News

Annual Report Finds Harvard Kennedy School Faculty Remains Largely White, Male

News

Harvard Square Celebrates Oktoberfest

News

Harvard Corporation Members Donated Big to Democrats in 2020 Elections

News

City Council Candidates Propose Strategies for Supporting Low-Income Residents at Virtual Forum

News

FAS Dean Gay Hopes to Update Affiliates on Ethnic Studies Search by Semester’s End

Cambridge Police Union Opposed Police Reform Bill on Social Media, Warning of ‘Purge’

Cambridge police at a protest in 2014.
Cambridge police at a protest in 2014. By Tiana A Abdulmassih
By Charles Xu, Crimson Staff Writer

Cambridge Police Patrol Officers Association— the union representing Cambridge Police Department officers — denounced a new police reform bill on Facebook last Wednesday, writing of a “purge that will come” if the bill is passed.

The original post, which has since been edited, defended police officers in the Commonwealth and labelled a police reform bill in the Massachusetts Senate as a “knee jerk reaction.” The proposed bill, Bill S. 2800, would create an independent police standards and accreditation committee to recertify police officers every three years and maintain a public, searchable database of complaints against officers. Lawmakers approved the bill on Tuesday morning by a vote of 30-7.

In the Facebook post, CPPOA argued against the bill’s passage by warning there would be a “purge” if Massachusetts followed the lead of other states with “problems.”

“Massachusetts police officers are the most educated in the country and we don’t have the problems some other states have,” the post read. “If you think 7 civilians killed in 7 days in Boston is bad, just wait for the purge that will come.”

Residents posted more than a hundred comments — many of which have been deleted — on social media criticizing CPPOA’s statement, including City Councilor Marc C. McGovern, who described the statement as “outrageous” on Twitter. The American Civil Liberties Union of Massachusetts also decried the statement on Twitter, describing the language used as “violent and threatening.”

“This is the kind of violent and threatening language that police are using to try and destroy the bill being debated,” the Massachusetts ACLU tweet reads. “Cops are bullying our legislators because they want the authority to continue to oppress people in the streets.”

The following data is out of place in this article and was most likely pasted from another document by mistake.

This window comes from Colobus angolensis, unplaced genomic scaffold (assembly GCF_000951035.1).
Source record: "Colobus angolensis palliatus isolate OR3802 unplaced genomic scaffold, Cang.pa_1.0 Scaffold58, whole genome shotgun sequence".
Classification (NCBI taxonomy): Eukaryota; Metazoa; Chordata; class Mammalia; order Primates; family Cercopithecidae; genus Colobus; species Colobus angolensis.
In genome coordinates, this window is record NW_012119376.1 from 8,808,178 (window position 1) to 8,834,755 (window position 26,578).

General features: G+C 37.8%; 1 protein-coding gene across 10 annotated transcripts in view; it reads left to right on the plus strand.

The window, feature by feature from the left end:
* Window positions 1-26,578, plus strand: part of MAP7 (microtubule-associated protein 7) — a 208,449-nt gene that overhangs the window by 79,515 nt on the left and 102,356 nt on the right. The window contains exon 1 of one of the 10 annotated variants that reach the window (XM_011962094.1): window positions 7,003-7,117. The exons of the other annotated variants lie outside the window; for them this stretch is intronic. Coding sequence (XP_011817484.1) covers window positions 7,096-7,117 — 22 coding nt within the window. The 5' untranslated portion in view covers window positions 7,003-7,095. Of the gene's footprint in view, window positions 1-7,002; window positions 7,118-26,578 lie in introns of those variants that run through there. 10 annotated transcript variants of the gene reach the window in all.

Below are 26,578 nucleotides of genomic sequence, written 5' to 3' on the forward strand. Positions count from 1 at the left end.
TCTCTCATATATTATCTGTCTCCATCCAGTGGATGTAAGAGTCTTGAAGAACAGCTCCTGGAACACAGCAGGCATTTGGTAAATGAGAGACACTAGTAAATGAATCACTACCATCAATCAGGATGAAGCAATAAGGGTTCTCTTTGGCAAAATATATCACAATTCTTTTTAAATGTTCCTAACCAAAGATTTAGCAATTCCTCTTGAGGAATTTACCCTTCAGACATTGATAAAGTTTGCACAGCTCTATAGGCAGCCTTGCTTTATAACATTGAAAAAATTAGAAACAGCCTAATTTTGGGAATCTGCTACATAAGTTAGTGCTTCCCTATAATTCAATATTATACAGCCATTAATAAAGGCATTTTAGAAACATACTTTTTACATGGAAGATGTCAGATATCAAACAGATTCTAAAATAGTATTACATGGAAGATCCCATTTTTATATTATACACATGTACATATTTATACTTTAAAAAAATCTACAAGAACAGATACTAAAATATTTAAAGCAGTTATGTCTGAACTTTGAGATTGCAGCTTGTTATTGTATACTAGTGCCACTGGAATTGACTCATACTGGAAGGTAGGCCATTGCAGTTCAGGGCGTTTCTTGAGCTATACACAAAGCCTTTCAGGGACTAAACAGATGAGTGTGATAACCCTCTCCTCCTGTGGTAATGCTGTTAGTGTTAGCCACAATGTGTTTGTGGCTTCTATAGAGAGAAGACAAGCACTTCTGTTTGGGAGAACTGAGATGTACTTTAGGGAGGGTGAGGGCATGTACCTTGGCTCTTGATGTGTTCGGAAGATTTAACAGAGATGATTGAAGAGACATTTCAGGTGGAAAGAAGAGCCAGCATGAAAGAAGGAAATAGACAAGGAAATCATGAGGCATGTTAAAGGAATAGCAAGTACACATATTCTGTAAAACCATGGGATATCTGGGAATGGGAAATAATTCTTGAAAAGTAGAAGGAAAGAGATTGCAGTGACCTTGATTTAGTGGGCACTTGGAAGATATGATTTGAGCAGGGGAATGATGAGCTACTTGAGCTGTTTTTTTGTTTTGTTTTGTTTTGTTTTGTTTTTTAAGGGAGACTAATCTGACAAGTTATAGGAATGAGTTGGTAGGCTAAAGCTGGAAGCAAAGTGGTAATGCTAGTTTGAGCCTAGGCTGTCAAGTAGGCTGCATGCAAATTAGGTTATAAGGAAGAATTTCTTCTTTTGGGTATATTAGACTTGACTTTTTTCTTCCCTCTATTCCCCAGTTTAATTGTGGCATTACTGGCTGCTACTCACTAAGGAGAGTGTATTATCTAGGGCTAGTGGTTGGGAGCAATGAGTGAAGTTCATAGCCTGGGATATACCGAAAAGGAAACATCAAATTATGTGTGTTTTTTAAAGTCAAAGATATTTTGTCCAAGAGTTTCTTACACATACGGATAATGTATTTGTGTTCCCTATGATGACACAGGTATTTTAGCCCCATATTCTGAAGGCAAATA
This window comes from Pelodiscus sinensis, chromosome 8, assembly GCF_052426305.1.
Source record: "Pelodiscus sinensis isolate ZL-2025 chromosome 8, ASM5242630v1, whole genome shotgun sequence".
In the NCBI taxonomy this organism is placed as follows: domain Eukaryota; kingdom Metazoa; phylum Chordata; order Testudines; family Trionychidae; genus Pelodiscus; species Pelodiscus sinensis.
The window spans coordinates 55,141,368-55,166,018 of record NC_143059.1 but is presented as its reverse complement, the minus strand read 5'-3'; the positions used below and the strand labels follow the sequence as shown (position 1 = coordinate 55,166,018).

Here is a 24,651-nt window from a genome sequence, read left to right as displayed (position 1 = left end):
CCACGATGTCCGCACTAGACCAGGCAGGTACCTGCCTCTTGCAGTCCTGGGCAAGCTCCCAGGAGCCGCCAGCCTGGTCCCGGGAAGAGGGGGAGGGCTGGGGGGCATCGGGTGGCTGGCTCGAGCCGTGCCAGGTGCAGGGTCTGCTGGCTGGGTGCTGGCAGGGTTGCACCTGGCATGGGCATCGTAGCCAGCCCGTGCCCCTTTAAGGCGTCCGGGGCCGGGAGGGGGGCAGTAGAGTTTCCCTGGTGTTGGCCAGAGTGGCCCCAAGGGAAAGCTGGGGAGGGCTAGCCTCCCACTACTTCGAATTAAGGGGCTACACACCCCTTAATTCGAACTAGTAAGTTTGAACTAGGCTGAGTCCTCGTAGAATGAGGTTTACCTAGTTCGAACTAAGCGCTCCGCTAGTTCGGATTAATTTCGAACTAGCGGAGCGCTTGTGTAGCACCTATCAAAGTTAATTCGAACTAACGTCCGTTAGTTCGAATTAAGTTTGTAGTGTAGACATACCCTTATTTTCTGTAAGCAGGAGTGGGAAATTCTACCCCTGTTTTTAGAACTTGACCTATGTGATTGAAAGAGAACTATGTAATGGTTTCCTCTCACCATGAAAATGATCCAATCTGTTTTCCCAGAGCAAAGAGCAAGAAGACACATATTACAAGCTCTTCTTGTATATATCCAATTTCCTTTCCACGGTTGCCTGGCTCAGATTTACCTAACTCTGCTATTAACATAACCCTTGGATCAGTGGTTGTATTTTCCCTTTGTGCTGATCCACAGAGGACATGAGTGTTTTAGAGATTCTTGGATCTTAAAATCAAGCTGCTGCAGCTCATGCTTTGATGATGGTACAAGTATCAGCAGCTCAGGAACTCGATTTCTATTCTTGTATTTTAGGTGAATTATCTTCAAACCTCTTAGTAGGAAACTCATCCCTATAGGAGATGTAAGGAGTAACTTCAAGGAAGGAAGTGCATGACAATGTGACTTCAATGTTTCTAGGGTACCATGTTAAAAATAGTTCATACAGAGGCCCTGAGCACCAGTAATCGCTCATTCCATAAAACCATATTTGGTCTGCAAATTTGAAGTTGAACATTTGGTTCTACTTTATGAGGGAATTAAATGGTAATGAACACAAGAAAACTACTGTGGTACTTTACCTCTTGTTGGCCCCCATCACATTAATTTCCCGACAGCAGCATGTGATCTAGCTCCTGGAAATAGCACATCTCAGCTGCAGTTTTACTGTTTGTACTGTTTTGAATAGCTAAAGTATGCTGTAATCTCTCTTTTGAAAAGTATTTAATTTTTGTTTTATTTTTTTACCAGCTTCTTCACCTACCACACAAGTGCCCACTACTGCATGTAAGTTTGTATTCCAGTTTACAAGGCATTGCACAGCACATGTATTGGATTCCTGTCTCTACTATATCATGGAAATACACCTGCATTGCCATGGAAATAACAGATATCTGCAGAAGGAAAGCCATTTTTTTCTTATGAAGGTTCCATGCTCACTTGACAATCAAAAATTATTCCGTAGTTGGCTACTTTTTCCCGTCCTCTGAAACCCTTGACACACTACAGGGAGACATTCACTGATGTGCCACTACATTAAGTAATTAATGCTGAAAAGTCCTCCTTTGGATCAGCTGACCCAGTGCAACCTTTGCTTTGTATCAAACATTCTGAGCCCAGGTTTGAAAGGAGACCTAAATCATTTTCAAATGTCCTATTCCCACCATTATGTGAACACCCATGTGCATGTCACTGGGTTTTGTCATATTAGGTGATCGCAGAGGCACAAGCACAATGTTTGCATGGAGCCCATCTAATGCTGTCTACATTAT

In response, the association’s executive board edited the original post to remove the sentence implying a “purge” and issued a follow-up statement clarifying the use of the term “purge.”

“This was not a call for anyone to commit any acts of violence,” the statement read. “This has been misconstrued as such. After conferring with the original author and our Association leadership, we affirm that this statement was in reference to violence crime rates increasing in neighboring Boston and in other cities across the country as police departments have had their funding, staffing and resources cut.”

“We apologize that the two sentences in the original post have been chosen to be interpreted as violent or hateful,” the statement continued.

In a statement posted to Facebook, CPPOA wrote that a member of the union did not author the post. Melissa Hurley, a PR consultant that represents CPPOA, declined to share who wrote the post.

CPD spokesperson Jeremy Warnick declined to comment on the matter.

The Cambridge Police Department also experienced social media backlash in May when CPD Superintendent Jack Albert inadvertently tweeted on the official CPD account, calling Representative Joseph P. Kennedy III (D-Mass.) a “jerk” and U.S. Senator Edward J. Markey (D-Mass.) a “clown.”

—Staff writer Charles Xu can be reached at charles.xu@thecrimson.com. Follow him on Twitter @charles_xu_27.

Want to keep up with breaking news? Subscribe to our email newsletter.

Tags
LaborCambridgeCambridge PoliceMetro NewsMetro